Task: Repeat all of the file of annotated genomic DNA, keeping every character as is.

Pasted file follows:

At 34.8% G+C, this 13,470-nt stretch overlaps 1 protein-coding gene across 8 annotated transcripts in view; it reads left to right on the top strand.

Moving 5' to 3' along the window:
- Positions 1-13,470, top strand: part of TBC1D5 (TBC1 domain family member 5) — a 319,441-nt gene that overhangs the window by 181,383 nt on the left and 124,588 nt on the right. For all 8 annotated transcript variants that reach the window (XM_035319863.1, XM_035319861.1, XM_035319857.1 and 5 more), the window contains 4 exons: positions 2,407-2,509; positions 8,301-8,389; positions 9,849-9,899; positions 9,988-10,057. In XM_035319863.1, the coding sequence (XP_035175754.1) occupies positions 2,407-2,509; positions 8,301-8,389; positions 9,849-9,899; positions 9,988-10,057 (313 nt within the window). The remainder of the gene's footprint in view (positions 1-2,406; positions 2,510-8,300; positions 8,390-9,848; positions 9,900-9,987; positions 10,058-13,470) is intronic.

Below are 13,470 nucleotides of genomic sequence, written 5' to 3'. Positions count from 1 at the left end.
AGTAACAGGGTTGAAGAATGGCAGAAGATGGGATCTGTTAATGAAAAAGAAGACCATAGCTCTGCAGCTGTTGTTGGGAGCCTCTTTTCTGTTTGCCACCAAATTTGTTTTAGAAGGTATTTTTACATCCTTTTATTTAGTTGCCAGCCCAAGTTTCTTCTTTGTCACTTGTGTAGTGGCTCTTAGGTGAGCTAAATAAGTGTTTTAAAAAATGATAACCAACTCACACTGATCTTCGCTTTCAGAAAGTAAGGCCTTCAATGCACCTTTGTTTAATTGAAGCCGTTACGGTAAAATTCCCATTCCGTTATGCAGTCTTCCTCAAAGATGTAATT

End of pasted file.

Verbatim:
At 34.8% G+C, this 13,470-nt stretch overlaps 1 protein-coding gene across 8 annotated transcripts in view; it reads left to right on the top strand.

Moving 5' to 3' along the window:
- Positions 1-13,470, top strand: part of TBC1D5 (TBC1 domain family member 5) — a 319,441-nt gene that overhangs the window by 181,383 nt on the left and 124,588 nt on the right. For all 8 annotated transcript variants that reach the window (XM_035319863.1, XM_035319861.1, XM_035319857.1 and 5 more), the window contains 4 exons: positions 2,407-2,509; positions 8,301-8,389; positions 9,849-9,899; positions 9,988-10,057. In XM_035319863.1, the coding sequence (XP_035175754.1) occupies positions 2,407-2,509; positions 8,301-8,389; positions 9,849-9,899; positions 9,988-10,057 (313 nt within the window). The remainder of the gene's footprint in view (positions 1-2,406; positions 2,510-8,300; positions 8,390-9,848; positions 9,900-9,987; positions 10,058-13,470) is intronic.

Below are 13,470 nucleotides of genomic sequence, written 5' to 3'. Positions count from 1 at the left end.
AGTAACAGGGTTGAAGAATGGCAGAAGATGGGATCTGTTAATGAAAAAGAAGACCATAGCTCTGCAGCTGTTGTTGGGAGCCTCTTTTCTGTTTGCCACCAAATTTGTTTTAGAAGGTATTTTTACATCCTTTTATTTAGTTGCCAGCCCAAGTTTCTTCTTTGTCACTTGTGTAGTGGCTCTTAGGTGAGCTAAATAAGTGTTTTAAAAAATGATAACCAACTCACACTGATCTTCGCTTTCAGAAAGTAAGGCCTTCAATGCACCTTTGTTTAATTGAAGCCGTTACGGTAAAATTCCCATTCCGTTATGCAGTCTTCCTCAAAGATGTAATT